The best gaming mouse breathes in erratic movements and breathes out smooth and accurate in-game motion. It's one of the primary ways you interact with your games, and the best mouse is a necessary tool for reaching your full potential. With snappy sensors and ergonomic grips, the best gaming mouse will give you that extra accuracy and bold response that can mean the difference between victory and defeat in fast-paced games like Valorant or Apex Legends.
Like a finely packed walk-in wardrobe, there's a gaming mouse to suit every occasion. We've picked through them all in order to find the best fit for you and every potential gaming situation you may find yourself in.
We've tested tons of them to find the most exquisite designs around. So, if you want to be the best, your hands deserve to wield the best gaming mouse (alongside the best gaming keyboard, obviously). And that doesn't have to cost a whole lot, either. Even the best gaming mice can super affordable these days. For example, the top of the list features an awesome gaming mouse for less than $50.
Best gaming mouse
The Razer Deathadder has an all-around fantastic shape for all sorts of grips and hand sizes, and I've spent hundreds of hours playing games, using Photoshop, and browsing the Internet with it. Despite years of iterations, Razer never messes with the Deathadder's shape. There's no reason to.
The Deathadder V2 uses a 20,000 DPI Razer Focus+ optical sensor, and while big numbers don't necessarily equate to quality, here they do. Razer's newest tech delivers flawless tracking, even if you move the mouse as fast as humanly possible.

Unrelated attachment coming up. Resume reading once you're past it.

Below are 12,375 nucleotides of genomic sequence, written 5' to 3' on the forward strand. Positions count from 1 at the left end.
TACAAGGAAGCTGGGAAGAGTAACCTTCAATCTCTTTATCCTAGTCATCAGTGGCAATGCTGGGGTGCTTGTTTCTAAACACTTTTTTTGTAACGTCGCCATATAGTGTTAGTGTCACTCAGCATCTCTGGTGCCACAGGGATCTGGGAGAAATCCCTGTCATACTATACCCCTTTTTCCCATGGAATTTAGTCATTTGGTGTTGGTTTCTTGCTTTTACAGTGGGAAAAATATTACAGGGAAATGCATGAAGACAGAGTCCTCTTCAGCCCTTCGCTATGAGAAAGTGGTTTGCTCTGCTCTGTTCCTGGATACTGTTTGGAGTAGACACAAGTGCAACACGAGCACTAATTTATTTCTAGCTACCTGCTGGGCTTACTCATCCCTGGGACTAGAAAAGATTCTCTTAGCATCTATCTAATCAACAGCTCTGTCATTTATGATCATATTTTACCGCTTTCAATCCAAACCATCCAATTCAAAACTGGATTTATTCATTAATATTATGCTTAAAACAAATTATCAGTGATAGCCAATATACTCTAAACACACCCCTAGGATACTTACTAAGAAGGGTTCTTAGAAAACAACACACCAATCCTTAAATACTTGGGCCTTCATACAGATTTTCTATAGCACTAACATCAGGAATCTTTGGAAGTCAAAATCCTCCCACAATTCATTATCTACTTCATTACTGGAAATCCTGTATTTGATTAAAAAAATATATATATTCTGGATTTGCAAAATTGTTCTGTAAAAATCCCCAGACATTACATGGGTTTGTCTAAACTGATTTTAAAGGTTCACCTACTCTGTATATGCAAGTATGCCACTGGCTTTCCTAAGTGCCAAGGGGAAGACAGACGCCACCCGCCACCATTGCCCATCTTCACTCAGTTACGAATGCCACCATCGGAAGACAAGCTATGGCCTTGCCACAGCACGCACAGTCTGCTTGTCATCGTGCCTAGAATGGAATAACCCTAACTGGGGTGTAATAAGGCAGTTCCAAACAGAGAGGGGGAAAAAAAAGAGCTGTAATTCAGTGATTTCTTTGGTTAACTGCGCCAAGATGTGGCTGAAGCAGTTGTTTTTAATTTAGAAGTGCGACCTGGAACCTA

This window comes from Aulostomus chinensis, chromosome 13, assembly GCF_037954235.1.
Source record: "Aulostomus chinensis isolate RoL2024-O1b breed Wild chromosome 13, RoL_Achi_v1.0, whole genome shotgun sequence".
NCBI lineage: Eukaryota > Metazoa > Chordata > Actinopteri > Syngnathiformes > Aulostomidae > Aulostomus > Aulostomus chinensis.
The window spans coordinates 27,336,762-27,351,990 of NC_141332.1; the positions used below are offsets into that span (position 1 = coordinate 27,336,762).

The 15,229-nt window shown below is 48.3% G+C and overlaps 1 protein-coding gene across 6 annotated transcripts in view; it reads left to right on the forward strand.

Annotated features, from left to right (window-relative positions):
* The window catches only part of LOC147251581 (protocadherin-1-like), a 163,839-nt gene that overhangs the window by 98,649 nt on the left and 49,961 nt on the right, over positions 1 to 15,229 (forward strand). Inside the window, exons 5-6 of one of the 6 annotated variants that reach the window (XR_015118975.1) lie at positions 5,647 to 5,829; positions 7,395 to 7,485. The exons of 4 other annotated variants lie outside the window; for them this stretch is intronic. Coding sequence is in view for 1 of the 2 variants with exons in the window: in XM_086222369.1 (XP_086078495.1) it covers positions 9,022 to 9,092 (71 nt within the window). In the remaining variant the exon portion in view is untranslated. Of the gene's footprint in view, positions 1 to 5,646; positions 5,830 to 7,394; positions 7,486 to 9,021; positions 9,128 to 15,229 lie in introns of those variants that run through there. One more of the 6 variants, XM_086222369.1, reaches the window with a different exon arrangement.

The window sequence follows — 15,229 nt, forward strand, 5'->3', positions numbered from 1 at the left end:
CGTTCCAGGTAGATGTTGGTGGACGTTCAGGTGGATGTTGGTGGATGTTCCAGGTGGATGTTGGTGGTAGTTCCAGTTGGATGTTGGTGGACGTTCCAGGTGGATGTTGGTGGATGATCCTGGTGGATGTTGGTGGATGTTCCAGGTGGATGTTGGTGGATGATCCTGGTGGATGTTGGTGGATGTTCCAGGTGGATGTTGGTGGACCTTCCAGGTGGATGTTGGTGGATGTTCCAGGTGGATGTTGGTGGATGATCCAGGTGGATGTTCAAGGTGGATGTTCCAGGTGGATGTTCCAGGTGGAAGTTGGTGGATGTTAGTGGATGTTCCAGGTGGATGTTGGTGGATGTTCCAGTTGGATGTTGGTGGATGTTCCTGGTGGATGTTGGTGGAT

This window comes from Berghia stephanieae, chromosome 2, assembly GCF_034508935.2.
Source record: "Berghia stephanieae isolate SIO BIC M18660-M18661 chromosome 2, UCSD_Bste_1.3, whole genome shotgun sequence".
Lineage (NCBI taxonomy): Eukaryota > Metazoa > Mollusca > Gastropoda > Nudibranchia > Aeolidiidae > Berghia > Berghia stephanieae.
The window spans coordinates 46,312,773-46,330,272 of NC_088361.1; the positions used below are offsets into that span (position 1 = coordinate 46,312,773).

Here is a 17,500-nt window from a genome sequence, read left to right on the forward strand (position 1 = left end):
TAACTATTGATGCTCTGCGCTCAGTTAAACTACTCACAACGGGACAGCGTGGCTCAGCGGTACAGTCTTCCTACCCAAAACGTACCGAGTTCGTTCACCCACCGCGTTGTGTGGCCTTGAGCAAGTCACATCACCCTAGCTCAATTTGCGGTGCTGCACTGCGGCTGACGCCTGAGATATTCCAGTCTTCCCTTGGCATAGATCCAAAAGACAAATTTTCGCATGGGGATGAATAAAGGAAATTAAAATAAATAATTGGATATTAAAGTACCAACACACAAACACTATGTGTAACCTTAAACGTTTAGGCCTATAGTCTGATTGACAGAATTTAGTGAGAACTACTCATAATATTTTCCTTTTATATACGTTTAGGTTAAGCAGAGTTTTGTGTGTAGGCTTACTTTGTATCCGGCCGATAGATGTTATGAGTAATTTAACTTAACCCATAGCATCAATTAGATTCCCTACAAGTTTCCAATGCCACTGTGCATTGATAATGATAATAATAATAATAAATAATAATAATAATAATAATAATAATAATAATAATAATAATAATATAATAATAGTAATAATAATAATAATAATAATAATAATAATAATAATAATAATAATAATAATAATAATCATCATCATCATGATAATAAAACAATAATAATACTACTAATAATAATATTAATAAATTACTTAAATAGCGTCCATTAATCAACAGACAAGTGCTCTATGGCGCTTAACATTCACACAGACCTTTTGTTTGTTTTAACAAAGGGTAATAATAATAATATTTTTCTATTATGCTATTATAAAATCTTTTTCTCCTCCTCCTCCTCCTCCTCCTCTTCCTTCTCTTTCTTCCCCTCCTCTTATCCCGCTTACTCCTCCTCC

For the majority of games and gamers, the Deathadder V2 is a fantastic mouse. Its design is simple, with two perfectly placed, generously sized thumb buttons. It also has an excellent optical mouse sensor that will work on both hard and cloth pads, and it has the ultimate body shape for a claw or hybrid claw/palm grip.
Read our full Razer Deathadder V2 review.
There are plenty of affordable gaming mice worth your money today, but few you can have complete confidence in quite like the Logitech G203 Lightsync. It's an all-around performer, delivering stable and consistent performance in a sleek package, and is absolutely the best cheap gaming mouse around today. The Logitech sensor within is rated up to 8,000 DPI, if you're interested, and it's got responsive switches throughout to ensure smooth operation.
The only significant difference between this and the G203 Prodigy that used to sit here is the inclusion of three-zone RGB lighting on the Lightsync instead of the single-zone lighting on the Prodigy. It's not a huge change, but one that looks a treat and doesn't cost extra, in theory. If you can snag a bargain deal on the G203 Prodigy, we highly recommend that you move on it while stocks last.
Read our full Logitech G203 Lightsync review.
The form and function of Razer's Naga mouse have both come a long way over the years, but it has long been the best MMO mouse for our money. And this revision of the Razer Naga Pro is the best yet: a small, comfortable mouse with a high-quality sensor and three interchangeable thumb grips, with button arrays ideal for MOBAs, MMOs, or general use.
The MOBA array is the best; it has 6 buttons laid out in two rows so that there are enough buttons to map multiple abilities, but not so many that they become an overwhelming samey blob.